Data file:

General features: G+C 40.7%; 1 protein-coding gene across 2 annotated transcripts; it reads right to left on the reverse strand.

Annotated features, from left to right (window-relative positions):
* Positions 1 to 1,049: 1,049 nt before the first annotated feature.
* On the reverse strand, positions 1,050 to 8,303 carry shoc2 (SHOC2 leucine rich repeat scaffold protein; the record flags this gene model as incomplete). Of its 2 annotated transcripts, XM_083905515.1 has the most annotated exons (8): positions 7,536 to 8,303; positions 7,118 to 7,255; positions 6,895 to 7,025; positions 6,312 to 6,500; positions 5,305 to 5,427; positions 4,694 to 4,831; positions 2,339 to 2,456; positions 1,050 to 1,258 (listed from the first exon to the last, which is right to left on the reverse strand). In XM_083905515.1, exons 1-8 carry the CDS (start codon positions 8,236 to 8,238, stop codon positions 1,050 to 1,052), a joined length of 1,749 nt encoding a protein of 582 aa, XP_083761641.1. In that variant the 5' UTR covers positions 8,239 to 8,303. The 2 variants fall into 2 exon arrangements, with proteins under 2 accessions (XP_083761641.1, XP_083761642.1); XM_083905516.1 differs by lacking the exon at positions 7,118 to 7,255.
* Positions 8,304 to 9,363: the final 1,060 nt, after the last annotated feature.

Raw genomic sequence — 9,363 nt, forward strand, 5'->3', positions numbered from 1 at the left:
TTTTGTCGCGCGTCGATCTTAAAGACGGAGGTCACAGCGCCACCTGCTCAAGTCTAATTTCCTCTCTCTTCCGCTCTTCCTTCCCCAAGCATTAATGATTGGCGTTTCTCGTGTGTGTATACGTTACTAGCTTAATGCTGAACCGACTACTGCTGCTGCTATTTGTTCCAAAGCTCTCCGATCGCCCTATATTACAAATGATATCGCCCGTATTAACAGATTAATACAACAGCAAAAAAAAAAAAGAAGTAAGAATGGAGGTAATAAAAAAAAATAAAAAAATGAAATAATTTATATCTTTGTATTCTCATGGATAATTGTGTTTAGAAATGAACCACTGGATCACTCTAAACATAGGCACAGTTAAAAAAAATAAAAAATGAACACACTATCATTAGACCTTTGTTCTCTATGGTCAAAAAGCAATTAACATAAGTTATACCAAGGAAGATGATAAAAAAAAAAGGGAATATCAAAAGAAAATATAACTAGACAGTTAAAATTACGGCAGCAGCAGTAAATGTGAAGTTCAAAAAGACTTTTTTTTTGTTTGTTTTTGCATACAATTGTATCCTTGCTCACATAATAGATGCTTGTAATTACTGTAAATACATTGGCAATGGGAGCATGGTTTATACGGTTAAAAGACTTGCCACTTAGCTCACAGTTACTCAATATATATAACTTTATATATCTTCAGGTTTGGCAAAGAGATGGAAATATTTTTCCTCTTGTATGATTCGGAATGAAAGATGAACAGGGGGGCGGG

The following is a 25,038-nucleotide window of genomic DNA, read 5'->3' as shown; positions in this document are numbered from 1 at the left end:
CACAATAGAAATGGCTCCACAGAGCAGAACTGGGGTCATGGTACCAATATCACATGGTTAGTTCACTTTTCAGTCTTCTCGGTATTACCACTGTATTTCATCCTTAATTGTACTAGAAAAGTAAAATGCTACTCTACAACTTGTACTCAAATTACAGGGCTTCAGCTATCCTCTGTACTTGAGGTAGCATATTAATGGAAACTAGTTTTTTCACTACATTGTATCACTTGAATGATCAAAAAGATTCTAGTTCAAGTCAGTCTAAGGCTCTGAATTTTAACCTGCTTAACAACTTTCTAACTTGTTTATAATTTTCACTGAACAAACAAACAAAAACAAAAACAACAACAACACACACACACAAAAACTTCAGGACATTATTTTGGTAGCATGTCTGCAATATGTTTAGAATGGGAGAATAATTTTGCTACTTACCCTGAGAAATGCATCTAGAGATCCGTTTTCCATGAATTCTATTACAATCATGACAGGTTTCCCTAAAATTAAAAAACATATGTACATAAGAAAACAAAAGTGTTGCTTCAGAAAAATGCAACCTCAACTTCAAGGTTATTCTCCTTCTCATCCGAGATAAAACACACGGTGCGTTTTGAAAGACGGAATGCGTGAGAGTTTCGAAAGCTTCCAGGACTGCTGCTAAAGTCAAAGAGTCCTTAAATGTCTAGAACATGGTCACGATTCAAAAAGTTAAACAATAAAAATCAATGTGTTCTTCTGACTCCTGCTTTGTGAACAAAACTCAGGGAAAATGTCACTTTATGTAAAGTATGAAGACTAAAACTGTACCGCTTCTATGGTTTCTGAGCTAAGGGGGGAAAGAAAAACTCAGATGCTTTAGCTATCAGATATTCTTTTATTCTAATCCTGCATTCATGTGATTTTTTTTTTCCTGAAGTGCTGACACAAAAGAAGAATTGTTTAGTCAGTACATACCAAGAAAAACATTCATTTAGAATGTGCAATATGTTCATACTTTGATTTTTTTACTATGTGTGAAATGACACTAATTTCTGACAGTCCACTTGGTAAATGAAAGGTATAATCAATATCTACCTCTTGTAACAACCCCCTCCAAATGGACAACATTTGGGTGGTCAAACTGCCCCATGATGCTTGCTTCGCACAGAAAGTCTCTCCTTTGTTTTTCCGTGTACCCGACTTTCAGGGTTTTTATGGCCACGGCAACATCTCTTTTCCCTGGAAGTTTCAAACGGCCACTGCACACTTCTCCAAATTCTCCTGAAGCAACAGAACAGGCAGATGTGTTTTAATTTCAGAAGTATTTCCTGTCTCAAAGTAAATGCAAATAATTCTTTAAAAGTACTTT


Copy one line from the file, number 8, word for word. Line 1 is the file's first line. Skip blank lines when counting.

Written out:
The following is a 25,038-nucleotide window of genomic DNA, read 5'->3' as shown; positions in this document are numbered from 1 at the left end: